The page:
A Rodgers Forge resident's quest for a toilet on her first floor went down the drain June 30 when a Baltimore County administrative law judge denied her the zoning variance she would need to expand and enclose her back porch to accommodate a powder room.
Administrative law judge Lawrence Stahl presided over the June 17 hearing when Christiane Rothbaum, who has owned and lived in the end-of-group house at 300 Hopkins Road in the Forge since 1987, sought relief from setback requirements.
Rothbaum produced a letter from her doctor stating that she was suffering from medical condition, and "since she was advancing in years would greatly benefit from a powder room on her first floor."
The only practical place for it, she said, was in what is now her kitchen, in a space taken up by her refrigerator. In order to relocate the refrigerator and add cabinets, she wanted to extend the kitchen in a space she would build measuring 8 foot 6 inches by 8 foot 6 inches.
The problem is the new enclosure would extend her back porch 15 feet farther into her yard than setback regulations allow, and 4 feet closer to the side street than regulations allow.
She needed the variance to overcome those requirements.
Absent the variance, construction of the powder room would destroy the functionality of the kitchen, she said.
In his order rejecting the request, Stahl nevertheless noted that a number of neighbors testified on her behalf.
"All agreed that the petitioner took magnificent care of her home, and that it was a credit to the community," he said. "All believed that, given her medical situation, she should be granted the variance," and that numerous properties in the Forge have the extension she would like to construct.
But Rothbaum encountered opposition from the Rodgers Forge Community Association. Association president Jennifer Helfrich maintained in a letter that an extension could lower surrounding property values.
Stahl noted that Jean Duvall, a member of the association's architectural committee, contended that new extensions would adversely affect light and air in the tightly packed community of town homes, and be harmful to the quality of life enjoyed by residents.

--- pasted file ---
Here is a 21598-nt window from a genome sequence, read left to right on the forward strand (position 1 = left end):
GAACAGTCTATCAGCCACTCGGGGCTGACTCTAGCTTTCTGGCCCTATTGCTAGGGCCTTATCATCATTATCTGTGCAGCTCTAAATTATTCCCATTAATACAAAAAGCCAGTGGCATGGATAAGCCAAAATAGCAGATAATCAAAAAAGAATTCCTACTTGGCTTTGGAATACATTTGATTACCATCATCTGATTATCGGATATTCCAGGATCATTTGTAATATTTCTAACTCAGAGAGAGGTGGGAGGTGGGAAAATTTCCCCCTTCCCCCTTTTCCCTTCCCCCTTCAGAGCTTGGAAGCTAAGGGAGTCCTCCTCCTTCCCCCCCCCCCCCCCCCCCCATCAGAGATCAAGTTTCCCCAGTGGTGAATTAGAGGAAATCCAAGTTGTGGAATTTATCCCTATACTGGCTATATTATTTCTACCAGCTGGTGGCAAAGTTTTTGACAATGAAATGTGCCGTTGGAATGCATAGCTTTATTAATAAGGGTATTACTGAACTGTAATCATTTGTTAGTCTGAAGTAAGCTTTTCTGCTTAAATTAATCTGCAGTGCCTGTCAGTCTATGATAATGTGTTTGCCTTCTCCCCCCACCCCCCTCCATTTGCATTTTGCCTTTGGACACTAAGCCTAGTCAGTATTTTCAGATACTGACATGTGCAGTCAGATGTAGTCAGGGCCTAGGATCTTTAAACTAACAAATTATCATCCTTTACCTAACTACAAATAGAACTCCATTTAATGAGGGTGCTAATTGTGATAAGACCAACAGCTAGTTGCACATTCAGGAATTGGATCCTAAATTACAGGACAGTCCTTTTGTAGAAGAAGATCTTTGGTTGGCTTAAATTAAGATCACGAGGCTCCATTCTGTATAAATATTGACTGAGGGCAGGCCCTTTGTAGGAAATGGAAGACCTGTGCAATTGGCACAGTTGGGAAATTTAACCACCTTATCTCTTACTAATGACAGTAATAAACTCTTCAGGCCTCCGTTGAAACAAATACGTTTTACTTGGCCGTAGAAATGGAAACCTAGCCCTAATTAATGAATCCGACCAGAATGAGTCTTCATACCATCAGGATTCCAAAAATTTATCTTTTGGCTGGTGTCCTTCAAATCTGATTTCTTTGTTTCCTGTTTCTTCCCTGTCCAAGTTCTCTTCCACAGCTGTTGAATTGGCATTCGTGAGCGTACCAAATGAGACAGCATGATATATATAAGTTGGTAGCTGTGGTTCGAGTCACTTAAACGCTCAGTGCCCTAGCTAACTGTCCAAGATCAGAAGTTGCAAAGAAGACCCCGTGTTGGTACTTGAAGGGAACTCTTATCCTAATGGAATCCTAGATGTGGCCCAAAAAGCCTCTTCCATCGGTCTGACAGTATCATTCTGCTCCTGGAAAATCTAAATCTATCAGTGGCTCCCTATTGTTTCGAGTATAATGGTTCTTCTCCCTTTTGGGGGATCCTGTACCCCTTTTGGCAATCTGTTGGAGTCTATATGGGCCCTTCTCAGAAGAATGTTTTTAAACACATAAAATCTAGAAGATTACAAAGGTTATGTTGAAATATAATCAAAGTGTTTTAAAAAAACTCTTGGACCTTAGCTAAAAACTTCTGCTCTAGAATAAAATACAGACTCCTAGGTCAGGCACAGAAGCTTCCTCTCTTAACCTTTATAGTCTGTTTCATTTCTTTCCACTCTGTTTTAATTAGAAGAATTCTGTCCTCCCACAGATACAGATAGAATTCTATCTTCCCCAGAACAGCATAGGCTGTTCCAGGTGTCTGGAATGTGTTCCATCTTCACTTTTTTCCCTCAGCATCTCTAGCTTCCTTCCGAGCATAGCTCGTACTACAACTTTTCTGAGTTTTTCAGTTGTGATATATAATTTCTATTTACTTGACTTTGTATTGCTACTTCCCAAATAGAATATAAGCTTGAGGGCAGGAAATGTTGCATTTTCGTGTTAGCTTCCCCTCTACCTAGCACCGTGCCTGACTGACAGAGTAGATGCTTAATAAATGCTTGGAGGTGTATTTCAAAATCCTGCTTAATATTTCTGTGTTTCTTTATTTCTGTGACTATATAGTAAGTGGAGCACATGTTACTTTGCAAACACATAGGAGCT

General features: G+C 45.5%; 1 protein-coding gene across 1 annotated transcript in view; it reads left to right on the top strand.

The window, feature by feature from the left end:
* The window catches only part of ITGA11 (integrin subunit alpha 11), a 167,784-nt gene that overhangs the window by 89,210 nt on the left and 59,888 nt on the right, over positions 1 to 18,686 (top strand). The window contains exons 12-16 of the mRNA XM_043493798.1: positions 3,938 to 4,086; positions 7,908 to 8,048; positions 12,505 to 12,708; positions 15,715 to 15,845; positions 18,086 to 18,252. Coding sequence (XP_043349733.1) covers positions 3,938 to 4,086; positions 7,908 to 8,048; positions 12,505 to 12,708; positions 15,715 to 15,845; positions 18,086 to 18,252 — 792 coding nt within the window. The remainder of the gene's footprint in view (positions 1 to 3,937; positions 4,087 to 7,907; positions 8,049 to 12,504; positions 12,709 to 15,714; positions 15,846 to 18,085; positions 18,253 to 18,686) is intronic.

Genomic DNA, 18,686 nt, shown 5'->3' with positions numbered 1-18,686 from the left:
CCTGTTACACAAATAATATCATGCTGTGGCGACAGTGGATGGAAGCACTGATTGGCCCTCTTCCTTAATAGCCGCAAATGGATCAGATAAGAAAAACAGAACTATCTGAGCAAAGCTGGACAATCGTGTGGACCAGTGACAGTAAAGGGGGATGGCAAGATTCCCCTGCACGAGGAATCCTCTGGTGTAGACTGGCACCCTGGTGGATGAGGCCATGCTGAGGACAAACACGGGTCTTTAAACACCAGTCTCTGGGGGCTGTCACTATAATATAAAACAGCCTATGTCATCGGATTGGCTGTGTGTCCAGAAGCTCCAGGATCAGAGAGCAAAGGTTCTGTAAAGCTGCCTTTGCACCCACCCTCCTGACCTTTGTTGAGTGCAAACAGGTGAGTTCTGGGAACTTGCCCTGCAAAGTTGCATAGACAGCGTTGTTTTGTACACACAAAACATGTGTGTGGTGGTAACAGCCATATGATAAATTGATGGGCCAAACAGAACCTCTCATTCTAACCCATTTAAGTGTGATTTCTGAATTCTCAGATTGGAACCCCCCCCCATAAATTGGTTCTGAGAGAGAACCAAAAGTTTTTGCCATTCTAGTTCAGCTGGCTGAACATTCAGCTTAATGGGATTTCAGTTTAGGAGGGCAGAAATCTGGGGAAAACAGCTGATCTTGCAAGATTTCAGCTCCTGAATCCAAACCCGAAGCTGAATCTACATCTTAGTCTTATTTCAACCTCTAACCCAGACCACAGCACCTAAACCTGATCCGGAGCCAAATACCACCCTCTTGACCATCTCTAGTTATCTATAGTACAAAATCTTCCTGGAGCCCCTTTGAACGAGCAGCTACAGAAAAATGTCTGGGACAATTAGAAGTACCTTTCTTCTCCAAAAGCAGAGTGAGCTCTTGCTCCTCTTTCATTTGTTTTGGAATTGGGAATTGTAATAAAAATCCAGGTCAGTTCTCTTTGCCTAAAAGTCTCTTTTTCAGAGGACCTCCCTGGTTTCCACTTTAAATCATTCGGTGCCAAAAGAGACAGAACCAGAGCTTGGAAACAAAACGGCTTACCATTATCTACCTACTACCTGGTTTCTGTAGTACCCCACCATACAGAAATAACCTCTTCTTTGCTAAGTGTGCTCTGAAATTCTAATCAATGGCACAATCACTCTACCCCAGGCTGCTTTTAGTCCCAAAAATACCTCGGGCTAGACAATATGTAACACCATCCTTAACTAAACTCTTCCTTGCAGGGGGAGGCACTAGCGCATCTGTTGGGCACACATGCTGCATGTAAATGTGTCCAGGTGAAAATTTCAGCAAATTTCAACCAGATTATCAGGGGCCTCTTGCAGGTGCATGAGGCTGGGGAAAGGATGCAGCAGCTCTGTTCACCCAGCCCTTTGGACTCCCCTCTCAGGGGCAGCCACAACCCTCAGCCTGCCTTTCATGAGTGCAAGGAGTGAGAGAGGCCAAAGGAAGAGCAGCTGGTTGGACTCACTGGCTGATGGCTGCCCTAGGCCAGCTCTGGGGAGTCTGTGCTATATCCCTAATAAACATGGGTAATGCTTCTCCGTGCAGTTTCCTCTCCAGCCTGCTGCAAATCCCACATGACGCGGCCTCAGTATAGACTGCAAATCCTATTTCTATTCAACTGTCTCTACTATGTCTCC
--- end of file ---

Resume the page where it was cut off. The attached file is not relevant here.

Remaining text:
She asserted that the property was not unique in relation to the surrounding area and that a powder room could be constructed in the home without the need for an extension.
David Lampton, member of the architectural committee and an attorney who helped coordinate the testimony of association representatives and other residents opposed to the variance, said its approval could begin a "slippery slope" that would adversely effect the quality of life in the Forge over the long term.
"On its face, this matter appears to be a complicated one, balancing the understandably logical request of a homeowner to understandably alter her home in response to a pressing personal medical need," wrote Stahl in his ruling.
"It's clear from all the testimony that the petitioner is an admirable homeowner and that her care for her home stands as an example and credit to the Rogers Forge community," he wrote.
But the law requires that variances be granted "only in cases where special circumstances or conditions exist that are peculiar to the land or structure ... and where strict compliance with the zoning regulations for Baltimore County would result in practical difficulty or unreasonable hardship," Stahl said in his ruling.
That "uniqueness" has to be established before hardship is even considered, he said.
"The bar as to 'uniqueness' is purposely raised high and the petitioner has not succeeded in reaching it," he wrote. "The properties in Rogers Forge are relatively uniform; that uniformity provides much of the character and attraction of the community."
He therefore denied the request.
Rothbaum's lawyer, Frank Borgerding, said Thursday that he needed to review Stahl's order before talking to his client about it and asking if she wants to file an appeal. Rothbaum has 30 days to take action.
Speaking on his own behalf, Lampton said he was pleased by the ruling.
"Our back yards are tiny as they are," he said. "What you don't want is people building back into them. It could make the yards of adjoining neighbors claustrophobic.
"I believe the architectural standards should be upheld."Copyright © 2014, The Baltimore Sun